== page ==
Researchers at the Center for BrainHealth, part of the University of Texas at Dallas, in collaboration with its Brain Performance Institute developed a new program to help police officers make decisions in stressful situations.
The program will offer special training to 500 police officers that will strengthen the brain’s frontal networks, which supports planning, reasoning, decision-making and emotional stress management, the university announced.
“How a life in law enforcement affects the brain is unknown and woefully understudied among the scientific community,” said Dr. Leanne Young, executive director of the Brain Performance Institute. “With this work, we hope to not only improve and positively affect the lives of the men and women in blue but also contribute to the body of neuroscience research, advancing the study of brain health among police officers and other first responders.”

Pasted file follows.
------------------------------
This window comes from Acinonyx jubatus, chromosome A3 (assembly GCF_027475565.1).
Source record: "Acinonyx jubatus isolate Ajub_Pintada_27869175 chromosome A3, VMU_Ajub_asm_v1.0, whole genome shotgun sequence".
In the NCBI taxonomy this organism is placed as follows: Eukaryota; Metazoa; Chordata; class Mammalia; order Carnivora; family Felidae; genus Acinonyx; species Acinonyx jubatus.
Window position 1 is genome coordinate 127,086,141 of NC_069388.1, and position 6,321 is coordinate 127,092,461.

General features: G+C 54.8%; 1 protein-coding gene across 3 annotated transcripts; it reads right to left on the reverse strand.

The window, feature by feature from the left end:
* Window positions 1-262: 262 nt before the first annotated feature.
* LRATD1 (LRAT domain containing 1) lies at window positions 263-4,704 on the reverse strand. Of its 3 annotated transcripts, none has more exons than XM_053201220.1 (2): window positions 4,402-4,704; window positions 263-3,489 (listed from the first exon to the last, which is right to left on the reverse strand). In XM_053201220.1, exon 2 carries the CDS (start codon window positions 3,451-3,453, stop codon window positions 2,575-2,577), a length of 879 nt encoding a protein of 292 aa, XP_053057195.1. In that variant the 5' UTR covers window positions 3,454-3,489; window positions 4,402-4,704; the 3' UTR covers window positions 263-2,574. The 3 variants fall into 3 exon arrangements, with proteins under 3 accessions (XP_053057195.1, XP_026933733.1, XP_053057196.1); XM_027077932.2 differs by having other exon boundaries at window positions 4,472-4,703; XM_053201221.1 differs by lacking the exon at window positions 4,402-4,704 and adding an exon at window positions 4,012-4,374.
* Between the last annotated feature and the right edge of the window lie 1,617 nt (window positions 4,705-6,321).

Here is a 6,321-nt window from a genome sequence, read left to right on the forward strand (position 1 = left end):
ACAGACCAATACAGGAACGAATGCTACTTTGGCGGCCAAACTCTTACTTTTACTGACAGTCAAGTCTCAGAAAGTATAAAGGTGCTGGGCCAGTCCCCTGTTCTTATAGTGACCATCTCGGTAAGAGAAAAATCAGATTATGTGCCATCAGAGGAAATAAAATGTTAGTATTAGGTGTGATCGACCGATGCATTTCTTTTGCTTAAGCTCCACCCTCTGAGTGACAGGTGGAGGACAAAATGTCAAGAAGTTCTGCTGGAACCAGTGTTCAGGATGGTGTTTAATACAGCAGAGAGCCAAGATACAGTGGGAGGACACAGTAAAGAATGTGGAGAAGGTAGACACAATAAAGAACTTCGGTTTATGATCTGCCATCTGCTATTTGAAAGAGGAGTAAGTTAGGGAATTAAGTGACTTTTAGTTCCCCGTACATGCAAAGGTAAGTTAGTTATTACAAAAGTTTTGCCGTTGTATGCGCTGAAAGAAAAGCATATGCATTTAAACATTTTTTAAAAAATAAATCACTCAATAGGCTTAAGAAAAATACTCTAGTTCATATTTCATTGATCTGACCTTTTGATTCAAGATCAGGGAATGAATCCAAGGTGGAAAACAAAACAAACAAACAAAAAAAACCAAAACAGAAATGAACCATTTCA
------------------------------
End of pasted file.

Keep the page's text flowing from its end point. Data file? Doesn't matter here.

The 18-month program is called Strategic Memory Advanced Reasoning Training (SMART). The initiative was funded by a donation from philanthropist Lyda Hill.
“Following the devastating day of July 7, 2016, in Dallas, where five law enforcement officers were killed in the line of duty, I knew I had to do something to help those who take care of us daily,” Hill said in a statement. “I hope this effort gives the Dallas Police Department the foundation it needs to consistently make the brain of its officers a top priority.”
Members of the DPD’s command department recently completed the SMART program.
“The department is embracing the strategies taught to improve day-to-day decision-making, reasoning, and critical thinking skills when interacting with the citizens of Dallas,” interim Dallas Police Chief David Pughes said. We are eager to share both of these innovative training opportunities with the entire department thanks to the generosity of Ms. Lyda Hill.”
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